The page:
It seemed to me then that the blood ran cold through my veins as I heard the mocking voice say:

'Are those the eyes of a woman?'

'A woman! A tigress!' I murmured.

The shock passed. I was on the ship again, lying out upon the deck, and a face, beautiful with tenderness, was stooping over me. 'Grace!' I cried, but the shadowy form eluded me. Then I heard a voice—her voice—'Not Grace,' it said, 'Aglaia.'

'No, no,' I cried out piteously.

'Hush!' whispered the dear voice. 'She is lost, poor little creature! But be patient. I am coming down to help her presently.'

Here the voice died away, and while I was straining my ears to catch it I felt myself touched.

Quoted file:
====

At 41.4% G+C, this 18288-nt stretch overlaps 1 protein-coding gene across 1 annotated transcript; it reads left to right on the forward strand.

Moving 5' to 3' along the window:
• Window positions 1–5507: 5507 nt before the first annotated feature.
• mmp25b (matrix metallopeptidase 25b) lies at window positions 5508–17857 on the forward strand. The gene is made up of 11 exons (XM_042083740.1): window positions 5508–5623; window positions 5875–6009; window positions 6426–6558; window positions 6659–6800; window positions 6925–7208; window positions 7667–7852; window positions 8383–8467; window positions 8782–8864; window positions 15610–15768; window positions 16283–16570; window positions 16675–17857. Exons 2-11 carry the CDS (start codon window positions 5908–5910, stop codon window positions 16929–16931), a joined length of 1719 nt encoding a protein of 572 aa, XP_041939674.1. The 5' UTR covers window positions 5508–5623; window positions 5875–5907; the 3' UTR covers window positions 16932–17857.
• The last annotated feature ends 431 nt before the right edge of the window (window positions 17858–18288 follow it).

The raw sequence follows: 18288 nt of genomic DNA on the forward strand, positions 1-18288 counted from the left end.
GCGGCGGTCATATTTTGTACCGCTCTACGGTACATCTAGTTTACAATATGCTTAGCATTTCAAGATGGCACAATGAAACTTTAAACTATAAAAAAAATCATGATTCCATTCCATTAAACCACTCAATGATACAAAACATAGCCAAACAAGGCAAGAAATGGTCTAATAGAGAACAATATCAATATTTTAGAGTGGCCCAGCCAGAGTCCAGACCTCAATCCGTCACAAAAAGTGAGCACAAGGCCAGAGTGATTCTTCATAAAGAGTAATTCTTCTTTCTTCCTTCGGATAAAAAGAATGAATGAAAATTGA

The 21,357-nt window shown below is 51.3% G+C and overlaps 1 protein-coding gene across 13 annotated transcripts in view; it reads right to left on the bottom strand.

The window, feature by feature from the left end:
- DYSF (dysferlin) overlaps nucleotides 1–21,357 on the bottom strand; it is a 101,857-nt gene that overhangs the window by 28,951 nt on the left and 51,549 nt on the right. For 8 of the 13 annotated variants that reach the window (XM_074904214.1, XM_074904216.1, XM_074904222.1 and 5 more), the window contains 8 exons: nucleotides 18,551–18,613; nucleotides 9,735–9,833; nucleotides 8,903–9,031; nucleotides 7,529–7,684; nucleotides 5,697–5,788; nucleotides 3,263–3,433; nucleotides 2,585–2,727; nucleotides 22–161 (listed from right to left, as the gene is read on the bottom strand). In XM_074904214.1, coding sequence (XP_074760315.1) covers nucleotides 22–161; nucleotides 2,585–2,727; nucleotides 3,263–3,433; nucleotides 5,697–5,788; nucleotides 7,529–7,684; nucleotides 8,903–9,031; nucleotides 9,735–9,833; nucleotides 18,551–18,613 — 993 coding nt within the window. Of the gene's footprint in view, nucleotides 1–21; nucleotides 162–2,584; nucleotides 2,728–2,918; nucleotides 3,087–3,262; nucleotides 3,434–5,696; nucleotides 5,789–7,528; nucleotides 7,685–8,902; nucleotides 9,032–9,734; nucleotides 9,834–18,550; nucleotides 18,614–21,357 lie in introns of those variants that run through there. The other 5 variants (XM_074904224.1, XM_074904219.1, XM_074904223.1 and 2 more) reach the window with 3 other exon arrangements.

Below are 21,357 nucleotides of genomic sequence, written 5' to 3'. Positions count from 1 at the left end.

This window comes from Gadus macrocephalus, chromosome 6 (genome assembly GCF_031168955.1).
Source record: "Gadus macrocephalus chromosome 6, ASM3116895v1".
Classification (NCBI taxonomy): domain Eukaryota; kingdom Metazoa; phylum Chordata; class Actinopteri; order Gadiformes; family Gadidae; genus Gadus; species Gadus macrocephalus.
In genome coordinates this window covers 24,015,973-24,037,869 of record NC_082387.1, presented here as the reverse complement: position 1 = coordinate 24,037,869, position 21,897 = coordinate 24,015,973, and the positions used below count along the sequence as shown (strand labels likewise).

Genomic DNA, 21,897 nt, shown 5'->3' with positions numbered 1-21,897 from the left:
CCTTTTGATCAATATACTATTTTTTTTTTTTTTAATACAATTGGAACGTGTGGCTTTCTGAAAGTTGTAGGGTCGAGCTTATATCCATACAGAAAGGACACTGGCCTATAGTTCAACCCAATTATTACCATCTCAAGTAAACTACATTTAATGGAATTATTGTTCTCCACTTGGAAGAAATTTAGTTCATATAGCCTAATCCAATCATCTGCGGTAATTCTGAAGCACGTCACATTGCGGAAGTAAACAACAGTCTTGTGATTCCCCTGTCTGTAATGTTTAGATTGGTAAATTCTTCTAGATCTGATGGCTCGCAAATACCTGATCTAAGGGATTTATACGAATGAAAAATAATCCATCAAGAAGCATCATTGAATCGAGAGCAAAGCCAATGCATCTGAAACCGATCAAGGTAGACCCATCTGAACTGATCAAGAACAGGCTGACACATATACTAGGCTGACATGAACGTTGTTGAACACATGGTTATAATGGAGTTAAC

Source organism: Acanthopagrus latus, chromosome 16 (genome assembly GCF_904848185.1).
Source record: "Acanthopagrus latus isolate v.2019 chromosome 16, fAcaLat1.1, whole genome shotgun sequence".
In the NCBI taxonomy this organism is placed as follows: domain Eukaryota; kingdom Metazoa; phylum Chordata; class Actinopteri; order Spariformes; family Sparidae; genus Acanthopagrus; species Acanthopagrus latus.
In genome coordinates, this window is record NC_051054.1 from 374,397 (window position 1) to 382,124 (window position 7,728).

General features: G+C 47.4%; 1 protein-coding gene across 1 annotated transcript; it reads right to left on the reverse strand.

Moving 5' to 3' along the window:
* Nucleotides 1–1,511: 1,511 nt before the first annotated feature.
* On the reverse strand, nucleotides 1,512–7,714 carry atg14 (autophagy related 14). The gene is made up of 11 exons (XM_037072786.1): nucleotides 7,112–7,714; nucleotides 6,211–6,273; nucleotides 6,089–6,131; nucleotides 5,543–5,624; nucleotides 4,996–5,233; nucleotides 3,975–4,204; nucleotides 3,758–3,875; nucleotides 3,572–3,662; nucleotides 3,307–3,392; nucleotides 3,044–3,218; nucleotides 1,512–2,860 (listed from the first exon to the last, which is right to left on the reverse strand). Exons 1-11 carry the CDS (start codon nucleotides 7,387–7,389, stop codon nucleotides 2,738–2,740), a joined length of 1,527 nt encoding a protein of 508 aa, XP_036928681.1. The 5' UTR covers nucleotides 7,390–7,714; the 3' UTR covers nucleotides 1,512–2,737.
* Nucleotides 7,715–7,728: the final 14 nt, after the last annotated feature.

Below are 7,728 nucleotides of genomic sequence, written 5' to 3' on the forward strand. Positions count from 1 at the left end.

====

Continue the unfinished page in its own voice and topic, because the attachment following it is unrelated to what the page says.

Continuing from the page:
It was a real sensation this time, for my little friend Aglaia was at my elbow. She was in a white robe daintily trimmed with lace that went down to her tiny bare feet, and her pretty yellow hair was all ruffled with the wind. 'Look!' she said, pointing to the east. I obeyed her, and oh! what a spectacle it was. For while we had slept the rosy-fingered dawn, descending, had opened the windows of heaven.

Lost in rapture I was gazing in, 노래방알바 when my little friend's small, plaintive voice recalled me to the earth.

'Aglaia is cold,' it said. 'Carry her.'

I stooped, wrapped her from head to foot in my plaidie, and took her up in my arms, whereupon she laughed out joyfully.

'That's nice,' she said. 'I'm glad you're so big. Let me look at heaven, and then I'll go down to mammy.'